This is an archived article that was published on sltrib.com in 2013, and information in the article may be outdated. It is provided only for personal research purposes and may not be reprinted.
In an American history class my junior year of high school we watched a series of films called "Profiles In Courage." It was based on the Pulitzer Prize-winning book by John F. Kennedy (ghostwritten by his aide Ted Sorenson).
Kennedy, then a U.S. senator, was convalescing after back surgery when he came up with the idea of writing a book on tough choices that senators had made over 150 years of congressional history.
It profiled such senators as Robert Taft, John Quincy Adams, and Edmund G. Ross of Kansas, who knew he would lose his Senate seat if he voted against convicting an impeached President Andrew Johnson. But he did it anyway because "it was the right thing to do." When it came time to vote, Ross said, "It was like looking down into my own open grave."
As we all know, the U.S. Senate took up the subject of gun violence the other day and, by a vote of 54-46, showed that a great number of our senators lack anything close to the courage, conviction or moral character of their more illustrious predecessors. A number of them confessed they voted out of fear.
These senators considered a number of the most benign and practical of solutions offered by moderates from each party, and then, in Rep. Gabby Giffords' words, "they looked over their shoulder at the powerful, shadowy gun lobby" and, in a single act of mass cowardice, chose to disgrace their office.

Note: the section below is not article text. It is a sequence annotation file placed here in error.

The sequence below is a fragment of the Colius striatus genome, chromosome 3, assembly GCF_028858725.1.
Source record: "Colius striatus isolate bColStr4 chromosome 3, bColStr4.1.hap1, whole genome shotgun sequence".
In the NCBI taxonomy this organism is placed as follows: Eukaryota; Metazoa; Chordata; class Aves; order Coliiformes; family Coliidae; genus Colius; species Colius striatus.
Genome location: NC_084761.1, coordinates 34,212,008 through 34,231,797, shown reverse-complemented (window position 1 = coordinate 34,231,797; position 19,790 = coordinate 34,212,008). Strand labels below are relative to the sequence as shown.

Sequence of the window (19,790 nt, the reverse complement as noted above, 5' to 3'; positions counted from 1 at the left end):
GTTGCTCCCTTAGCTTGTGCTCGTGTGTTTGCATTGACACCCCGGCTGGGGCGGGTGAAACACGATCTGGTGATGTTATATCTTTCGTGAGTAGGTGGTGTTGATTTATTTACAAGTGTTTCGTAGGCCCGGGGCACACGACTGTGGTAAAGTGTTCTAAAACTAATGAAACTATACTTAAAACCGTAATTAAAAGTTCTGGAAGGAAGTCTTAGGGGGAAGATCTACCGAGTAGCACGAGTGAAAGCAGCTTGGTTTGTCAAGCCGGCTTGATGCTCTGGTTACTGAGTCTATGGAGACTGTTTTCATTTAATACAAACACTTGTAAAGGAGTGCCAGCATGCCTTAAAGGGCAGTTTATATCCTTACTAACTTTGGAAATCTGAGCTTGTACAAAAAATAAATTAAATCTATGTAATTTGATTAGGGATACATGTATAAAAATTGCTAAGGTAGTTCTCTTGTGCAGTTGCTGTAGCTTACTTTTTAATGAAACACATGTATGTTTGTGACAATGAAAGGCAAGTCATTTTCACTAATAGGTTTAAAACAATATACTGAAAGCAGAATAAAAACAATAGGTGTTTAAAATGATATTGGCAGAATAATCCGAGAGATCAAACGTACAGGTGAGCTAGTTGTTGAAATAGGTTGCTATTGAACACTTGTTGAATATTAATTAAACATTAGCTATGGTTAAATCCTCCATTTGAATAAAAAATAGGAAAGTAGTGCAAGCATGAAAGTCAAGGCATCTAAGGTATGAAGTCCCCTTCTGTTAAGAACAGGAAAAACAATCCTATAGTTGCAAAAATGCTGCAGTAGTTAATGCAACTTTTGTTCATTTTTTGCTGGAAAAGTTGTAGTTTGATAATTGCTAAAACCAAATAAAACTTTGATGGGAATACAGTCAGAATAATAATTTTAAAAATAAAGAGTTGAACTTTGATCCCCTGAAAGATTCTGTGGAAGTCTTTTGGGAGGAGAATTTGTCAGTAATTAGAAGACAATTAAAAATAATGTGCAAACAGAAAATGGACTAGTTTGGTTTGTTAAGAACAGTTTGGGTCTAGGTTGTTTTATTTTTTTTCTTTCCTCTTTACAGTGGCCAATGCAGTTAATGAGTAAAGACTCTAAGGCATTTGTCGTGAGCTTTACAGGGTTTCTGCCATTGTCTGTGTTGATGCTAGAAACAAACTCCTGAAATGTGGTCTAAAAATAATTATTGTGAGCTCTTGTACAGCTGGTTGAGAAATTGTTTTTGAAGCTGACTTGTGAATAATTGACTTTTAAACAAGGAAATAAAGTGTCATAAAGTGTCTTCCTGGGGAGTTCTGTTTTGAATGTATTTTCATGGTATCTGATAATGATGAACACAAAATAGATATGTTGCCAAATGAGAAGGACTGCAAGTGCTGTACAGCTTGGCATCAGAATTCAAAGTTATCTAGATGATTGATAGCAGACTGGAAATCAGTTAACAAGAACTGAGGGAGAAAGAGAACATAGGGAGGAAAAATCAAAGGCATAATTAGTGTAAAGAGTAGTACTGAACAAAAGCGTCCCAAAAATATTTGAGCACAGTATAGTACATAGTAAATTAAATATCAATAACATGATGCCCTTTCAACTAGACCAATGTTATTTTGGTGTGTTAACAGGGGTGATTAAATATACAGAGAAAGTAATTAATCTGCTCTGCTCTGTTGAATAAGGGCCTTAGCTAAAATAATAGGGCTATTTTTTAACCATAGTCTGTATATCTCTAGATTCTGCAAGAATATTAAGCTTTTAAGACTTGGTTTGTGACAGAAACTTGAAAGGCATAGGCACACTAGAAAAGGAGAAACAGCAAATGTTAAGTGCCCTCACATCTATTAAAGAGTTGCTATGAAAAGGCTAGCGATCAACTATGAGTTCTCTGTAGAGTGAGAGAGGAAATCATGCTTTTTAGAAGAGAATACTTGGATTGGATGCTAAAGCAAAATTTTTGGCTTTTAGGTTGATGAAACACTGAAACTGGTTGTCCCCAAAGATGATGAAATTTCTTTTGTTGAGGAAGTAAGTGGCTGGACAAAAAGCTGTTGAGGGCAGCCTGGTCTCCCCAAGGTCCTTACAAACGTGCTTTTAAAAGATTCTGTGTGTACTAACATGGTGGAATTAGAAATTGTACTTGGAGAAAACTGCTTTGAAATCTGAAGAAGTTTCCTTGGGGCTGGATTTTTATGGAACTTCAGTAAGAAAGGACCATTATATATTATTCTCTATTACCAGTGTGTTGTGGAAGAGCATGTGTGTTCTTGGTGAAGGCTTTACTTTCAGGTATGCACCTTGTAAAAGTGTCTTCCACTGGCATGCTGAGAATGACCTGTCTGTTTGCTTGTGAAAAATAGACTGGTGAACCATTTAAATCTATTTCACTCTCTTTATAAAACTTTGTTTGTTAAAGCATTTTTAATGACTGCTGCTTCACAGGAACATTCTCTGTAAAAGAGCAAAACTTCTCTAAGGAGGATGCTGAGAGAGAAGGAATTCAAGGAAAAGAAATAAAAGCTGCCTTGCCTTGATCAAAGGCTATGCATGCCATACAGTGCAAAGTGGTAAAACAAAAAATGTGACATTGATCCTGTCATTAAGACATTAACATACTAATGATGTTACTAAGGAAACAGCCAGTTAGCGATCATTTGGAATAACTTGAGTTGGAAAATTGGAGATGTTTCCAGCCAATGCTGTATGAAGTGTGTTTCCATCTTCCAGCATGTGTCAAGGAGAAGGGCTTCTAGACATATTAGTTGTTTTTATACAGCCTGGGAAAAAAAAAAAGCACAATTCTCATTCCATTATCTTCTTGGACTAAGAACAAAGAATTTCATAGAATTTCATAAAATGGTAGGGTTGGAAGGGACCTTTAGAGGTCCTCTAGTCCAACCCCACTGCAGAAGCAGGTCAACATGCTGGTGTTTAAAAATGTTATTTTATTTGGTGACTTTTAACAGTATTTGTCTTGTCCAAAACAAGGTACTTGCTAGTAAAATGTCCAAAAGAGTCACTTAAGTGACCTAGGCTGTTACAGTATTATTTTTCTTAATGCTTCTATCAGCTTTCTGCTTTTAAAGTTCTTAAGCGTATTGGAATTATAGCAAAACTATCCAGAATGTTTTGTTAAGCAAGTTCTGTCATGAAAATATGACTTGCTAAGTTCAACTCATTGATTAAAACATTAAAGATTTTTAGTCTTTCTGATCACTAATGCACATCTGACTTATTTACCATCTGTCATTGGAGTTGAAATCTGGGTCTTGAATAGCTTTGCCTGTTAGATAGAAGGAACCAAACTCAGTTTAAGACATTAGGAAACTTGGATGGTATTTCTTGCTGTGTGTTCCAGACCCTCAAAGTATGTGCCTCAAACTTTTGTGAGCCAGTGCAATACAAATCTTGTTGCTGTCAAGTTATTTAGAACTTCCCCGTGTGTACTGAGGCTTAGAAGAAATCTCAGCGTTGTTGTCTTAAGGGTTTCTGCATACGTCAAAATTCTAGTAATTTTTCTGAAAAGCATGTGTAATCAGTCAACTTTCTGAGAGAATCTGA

They are now busy trying to hide their decision behind equivocation; behind willfully false accounts of what the bill might have done.
Their claim, for example, that the bill would have created a national registry of gun owners was an utter lie. The bill actually created a new felony for using background checks to create a registry.
But the truth has fallen on very hard times in this country in the last few years.
It makes me sad that a growing number of Americans are buying another lie fed them by the National Rifle Association: "The only thing that stops a bad guy with a gun is a good guy with a gun."
If you are tempted to believe this, and many are, let me remind you that on Aug. 24 of last year, a gunman shot and killed a former co-worker outside the Empire State Building in New York City. Following the initial shooting, the gunman, 58-year-old Jeffrey T. Johnson, was fatally shot by police officers after raising his weapon at them.
Nine bystanders were wounded by stray bullets fired by the officers and ricocheting debris.
The next day, city police Commissioner Ray Kelly confirmed that all of the bystanders had been wounded as a result of police gunfire.
Nine bystanders. And all shot by trained veterans of the New York City police force. Imagine the carnage in our crowded theaters when untrained civilians start pulling out their high-power pistols to stop perpetrators of violence. Better to just stay home.
Sad, yes, and sick.
It is my personal conviction that had any one part of the bipartisan gun bill passed, and thereafter saved the life of just one child by keeping one mentally deranged person from buying a gun, it would have been worth it.
Edmund Ross did, indeed, lose his seat in the U.S. Senate in 1870 for his unpopular vote, but he lived long enough to be recognized as a hero of conscience, a leader with great moral courage.
Scott Dalgarno is pastor of the Wasatch Presbyterian Church. He lives in Salt Lake City.